But just who were the Richardsons? Thanks to ANCHR, the Association for Northern California Historical Research, we have the answer. "A Brief History Of The Richardson Family, 1775-1924" ($16.95 in paperback from anchr.org, which lists local businesses carrying ANCHR publications) takes its title from material compiled by Nellie Eliza McClard Woodward, one of Pierce's nieces, in 1924.
The editors (Josie Reifschneider-Smith, Ron Womack, Mike Boggs, Michelle Rader, Nancy Leek, and David Brown) have also included extensive excerpts from family letters (1845 through 1906); additional historical photographs not found in the original Woodward manuscript; a brief history of the family in California by Larry Richardson, Pierce's grandson (written in 1960); and an article by Ron Womack about Pierce.
The book is a compendium rather than a continuous narrative and invites browsing. Pierce is an especially interesting character. In a letter dated May 13, 1868, Pierce, in Chico, sent his brother William, then living in Centerville, Iowa, the following observations:
"We have commenced cutting hay here," he writes. "Crops are going to be good here this year. ... Politicks is running very high now. I hope that Grant ... will get beat so bad he will be ashamed to own that he ever run for President. ... I am nocking along here at $40.00 per month. I never go to church or to dances or gamble or drink any. So I am about the same, only getting oalder very fast. I am as gray as a rat." (The spelling is Pierce's.)
Though a few pages are devoted to the early history of Richardson Springs (named when the resort was established in 1908), the focus is on how a big, ordinary family made its way in the Chico area so long ago.
Thursday, December 05, 2019
Dr. Joni Samples, former Superintendent of Education for Glenn County and past columnist for this newspaper, asks an important question: "I have become concerned about the huge upsurge of adult opiate use. ... How does living with a parent having some issues, whatever they might be, affect a child’s brain development?"
Together with Early Childhood Specialist Leigh Shannon the two have published a detailed fourteen-lesson curriculum "specifically for at-risk preschool children." "Creative And Connected" ($19.95 in paperback from Engage Press, creativeandconnectedchildren.com; purchase includes a password for teaching materials access) is designed for preschool facilitators, but its insights can be helpful for anyone caring for children. (A faith-based version is also available.)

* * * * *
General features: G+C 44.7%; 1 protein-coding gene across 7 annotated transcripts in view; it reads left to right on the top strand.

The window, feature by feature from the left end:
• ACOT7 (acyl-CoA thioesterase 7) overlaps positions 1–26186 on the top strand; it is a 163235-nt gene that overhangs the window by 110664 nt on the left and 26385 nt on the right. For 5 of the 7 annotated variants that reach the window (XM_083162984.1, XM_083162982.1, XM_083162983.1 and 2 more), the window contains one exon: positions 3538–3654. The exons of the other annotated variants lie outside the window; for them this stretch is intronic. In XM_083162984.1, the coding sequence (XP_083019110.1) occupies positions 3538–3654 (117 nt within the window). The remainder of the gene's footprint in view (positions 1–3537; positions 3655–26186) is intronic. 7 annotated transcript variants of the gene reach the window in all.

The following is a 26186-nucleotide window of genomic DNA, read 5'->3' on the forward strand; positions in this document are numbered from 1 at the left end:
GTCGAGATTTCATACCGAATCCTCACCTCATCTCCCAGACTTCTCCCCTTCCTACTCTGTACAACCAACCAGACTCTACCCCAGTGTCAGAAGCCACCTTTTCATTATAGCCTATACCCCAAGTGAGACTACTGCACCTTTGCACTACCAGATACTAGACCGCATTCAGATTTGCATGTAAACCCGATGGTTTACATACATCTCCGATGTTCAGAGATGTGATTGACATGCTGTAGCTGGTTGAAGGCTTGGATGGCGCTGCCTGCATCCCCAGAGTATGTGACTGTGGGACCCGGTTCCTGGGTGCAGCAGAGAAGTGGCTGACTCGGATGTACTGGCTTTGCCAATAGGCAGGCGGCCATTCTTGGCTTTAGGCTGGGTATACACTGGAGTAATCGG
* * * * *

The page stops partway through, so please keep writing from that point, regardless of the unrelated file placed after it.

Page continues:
Lessons address four domains: Feeling (identifying emotions and responding responsibly); cognition ("how to think first in resolving conflict"); psycho-motor (bodily expression); and what the authors call "mindfulness" ("learning a sense of self and the beauty within, sense of others, sense of beauty in nature, classical music, and sense of love and peace").
Because "some at-risk children ... have difficulty dealing with emotional pain," each lesson emphasizes "building self-confidence and exploring and mastering connectedness" all within an environment of encouragement (which, the authors add, "does not alter consequences"). "When these children begin responding ... the teacher will be quick to say, 'Lisa, you did it! You did it! You didn't hit! You didn't kick! You yelled, "I'm mad!" You are learning!!'"
The authors lay out the purpose of each lesson and offer "brain connections." For example, "Children who are at-risk and lack self-trust are coming from stress and fear much more often than other children. Their amygdala is activated much more often from fear. Improvisation allows them a safe place to be spontaneous and to feel joy."
Three lessons cover "sexual abuse, violence, and addiction" and note that facilitators need permission from parents or guardians before bringing children into the discussion.
"Some children," the authors write, "have been taught not to trust. Three dysfunctional rules 'taught' in substance-abuse homes are: We don't feel, we don't trust, and we don't talk about real issues." But "through movement, the children's natural language, and through music that reaches his heart, the child begins his/her journey toward self-trust."